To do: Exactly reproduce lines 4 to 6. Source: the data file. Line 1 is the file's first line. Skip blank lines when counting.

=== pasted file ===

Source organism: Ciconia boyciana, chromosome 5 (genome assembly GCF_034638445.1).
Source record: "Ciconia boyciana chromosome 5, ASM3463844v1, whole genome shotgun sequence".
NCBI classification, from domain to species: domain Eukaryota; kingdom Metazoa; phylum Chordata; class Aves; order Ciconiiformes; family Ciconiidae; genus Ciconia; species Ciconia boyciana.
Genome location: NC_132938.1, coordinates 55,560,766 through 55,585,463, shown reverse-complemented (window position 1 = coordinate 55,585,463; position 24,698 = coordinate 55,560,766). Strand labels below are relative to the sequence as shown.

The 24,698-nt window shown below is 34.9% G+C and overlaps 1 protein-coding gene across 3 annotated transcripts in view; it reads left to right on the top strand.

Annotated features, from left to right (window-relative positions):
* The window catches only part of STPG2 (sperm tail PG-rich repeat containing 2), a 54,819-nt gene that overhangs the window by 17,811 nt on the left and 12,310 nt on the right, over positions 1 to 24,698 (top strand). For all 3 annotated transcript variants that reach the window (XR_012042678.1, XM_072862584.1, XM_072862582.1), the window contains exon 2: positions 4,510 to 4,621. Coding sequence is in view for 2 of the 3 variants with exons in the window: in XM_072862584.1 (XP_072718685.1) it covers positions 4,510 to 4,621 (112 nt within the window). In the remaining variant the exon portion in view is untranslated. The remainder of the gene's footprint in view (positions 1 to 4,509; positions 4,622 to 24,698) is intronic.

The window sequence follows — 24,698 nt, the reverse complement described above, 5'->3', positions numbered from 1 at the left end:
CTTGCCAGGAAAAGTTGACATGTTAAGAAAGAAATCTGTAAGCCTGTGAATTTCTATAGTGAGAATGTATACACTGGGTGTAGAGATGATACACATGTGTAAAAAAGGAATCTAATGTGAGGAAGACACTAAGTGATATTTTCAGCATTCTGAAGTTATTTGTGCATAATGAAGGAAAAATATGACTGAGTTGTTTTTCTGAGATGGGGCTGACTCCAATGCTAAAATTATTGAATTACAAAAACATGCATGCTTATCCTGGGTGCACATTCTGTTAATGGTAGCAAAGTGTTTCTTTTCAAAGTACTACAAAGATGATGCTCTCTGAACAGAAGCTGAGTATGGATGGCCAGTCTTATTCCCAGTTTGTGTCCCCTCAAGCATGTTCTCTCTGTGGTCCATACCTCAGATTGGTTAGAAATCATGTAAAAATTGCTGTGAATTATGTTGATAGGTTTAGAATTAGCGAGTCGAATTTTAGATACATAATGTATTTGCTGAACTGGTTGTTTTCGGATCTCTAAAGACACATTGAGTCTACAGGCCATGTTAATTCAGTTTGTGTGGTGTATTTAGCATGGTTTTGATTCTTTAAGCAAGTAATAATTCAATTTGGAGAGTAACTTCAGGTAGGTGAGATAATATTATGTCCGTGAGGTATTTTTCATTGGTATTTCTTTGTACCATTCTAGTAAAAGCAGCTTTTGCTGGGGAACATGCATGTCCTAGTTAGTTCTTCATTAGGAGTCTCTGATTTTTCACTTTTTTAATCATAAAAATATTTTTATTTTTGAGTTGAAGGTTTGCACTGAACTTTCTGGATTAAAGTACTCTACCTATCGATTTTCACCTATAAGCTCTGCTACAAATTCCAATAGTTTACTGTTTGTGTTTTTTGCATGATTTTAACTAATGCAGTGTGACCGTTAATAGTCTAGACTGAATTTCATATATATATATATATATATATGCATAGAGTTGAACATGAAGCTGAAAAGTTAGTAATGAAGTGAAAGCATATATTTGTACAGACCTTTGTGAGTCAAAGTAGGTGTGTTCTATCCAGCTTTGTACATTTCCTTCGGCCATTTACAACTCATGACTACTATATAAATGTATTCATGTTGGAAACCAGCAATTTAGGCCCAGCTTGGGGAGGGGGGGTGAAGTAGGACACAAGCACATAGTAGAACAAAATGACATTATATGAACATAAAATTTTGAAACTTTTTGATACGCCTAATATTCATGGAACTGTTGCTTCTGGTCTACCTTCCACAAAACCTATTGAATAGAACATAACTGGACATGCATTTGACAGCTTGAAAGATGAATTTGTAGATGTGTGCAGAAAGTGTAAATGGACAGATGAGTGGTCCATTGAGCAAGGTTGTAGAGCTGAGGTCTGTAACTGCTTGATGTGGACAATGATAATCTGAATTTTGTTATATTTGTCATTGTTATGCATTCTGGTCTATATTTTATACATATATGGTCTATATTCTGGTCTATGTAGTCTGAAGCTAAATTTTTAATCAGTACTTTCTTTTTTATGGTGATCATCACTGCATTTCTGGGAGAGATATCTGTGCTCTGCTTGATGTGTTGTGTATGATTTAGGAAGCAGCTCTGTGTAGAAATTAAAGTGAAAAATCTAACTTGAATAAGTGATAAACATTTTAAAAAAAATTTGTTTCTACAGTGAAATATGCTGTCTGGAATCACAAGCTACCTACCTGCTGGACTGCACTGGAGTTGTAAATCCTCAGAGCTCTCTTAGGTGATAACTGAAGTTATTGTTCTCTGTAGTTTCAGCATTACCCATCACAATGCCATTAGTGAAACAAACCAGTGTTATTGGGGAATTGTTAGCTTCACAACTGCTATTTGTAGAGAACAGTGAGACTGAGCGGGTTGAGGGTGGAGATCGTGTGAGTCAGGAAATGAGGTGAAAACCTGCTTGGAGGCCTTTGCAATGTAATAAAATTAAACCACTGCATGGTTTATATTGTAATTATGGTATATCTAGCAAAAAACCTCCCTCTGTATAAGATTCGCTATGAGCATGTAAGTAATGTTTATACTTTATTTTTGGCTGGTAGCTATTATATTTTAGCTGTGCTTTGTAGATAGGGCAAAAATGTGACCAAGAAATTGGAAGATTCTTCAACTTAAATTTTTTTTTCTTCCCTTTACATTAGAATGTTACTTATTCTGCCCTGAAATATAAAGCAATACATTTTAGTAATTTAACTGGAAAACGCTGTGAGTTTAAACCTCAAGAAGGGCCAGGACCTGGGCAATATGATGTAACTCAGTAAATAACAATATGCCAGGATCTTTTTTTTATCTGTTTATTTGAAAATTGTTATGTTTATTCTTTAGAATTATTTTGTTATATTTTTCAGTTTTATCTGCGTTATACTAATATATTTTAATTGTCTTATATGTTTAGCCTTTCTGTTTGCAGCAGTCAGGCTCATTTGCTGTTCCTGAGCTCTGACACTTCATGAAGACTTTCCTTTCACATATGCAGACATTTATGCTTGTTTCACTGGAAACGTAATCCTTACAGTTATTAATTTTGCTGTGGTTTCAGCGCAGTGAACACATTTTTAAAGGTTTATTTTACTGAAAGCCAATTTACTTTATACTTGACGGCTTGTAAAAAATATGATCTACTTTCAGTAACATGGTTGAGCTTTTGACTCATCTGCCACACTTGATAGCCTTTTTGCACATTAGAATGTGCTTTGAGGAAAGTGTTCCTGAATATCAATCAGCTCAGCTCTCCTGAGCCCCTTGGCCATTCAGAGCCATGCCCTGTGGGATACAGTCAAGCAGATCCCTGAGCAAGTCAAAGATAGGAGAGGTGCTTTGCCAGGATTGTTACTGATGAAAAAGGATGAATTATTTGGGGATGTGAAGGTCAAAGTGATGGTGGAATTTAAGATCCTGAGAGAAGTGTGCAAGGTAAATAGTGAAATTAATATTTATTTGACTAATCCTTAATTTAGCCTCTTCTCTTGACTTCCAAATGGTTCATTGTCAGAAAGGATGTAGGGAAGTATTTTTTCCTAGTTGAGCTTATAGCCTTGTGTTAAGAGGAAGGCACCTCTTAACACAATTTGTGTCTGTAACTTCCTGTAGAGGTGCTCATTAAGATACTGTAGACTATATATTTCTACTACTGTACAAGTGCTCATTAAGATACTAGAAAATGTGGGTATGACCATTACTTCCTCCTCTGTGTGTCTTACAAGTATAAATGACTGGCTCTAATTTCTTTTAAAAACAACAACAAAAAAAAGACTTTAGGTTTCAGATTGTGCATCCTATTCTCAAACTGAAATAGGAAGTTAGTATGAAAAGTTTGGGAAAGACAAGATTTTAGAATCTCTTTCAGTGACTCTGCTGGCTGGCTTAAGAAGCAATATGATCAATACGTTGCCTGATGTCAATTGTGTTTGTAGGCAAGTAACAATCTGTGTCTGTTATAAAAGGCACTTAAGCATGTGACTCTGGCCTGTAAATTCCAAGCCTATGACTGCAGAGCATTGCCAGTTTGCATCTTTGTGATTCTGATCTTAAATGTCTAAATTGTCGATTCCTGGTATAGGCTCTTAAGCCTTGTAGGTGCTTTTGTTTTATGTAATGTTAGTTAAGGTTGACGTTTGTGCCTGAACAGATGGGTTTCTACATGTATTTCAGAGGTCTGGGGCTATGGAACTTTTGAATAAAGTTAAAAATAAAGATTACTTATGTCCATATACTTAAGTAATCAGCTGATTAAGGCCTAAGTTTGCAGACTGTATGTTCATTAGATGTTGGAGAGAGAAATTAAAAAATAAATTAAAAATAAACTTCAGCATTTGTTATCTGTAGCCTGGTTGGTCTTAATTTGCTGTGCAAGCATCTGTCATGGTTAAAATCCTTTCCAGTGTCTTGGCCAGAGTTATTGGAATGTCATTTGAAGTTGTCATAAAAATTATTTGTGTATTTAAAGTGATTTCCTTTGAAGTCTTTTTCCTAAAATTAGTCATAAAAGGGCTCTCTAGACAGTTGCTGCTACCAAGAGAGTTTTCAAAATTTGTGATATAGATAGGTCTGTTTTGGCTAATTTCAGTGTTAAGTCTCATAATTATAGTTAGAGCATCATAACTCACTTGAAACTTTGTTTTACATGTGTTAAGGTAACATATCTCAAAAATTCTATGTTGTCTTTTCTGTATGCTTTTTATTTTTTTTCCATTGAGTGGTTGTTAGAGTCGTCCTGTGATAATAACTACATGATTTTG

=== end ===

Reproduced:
Genome location: NC_132938.1, coordinates 55,560,766 through 55,585,463, shown reverse-complemented (window position 1 = coordinate 55,585,463; position 24,698 = coordinate 55,560,766). Strand labels below are relative to the sequence as shown.

The 24,698-nt window shown below is 34.9% G+C and overlaps 1 protein-coding gene across 3 annotated transcripts in view; it reads left to right on the top strand.

Annotated features, from left to right (window-relative positions):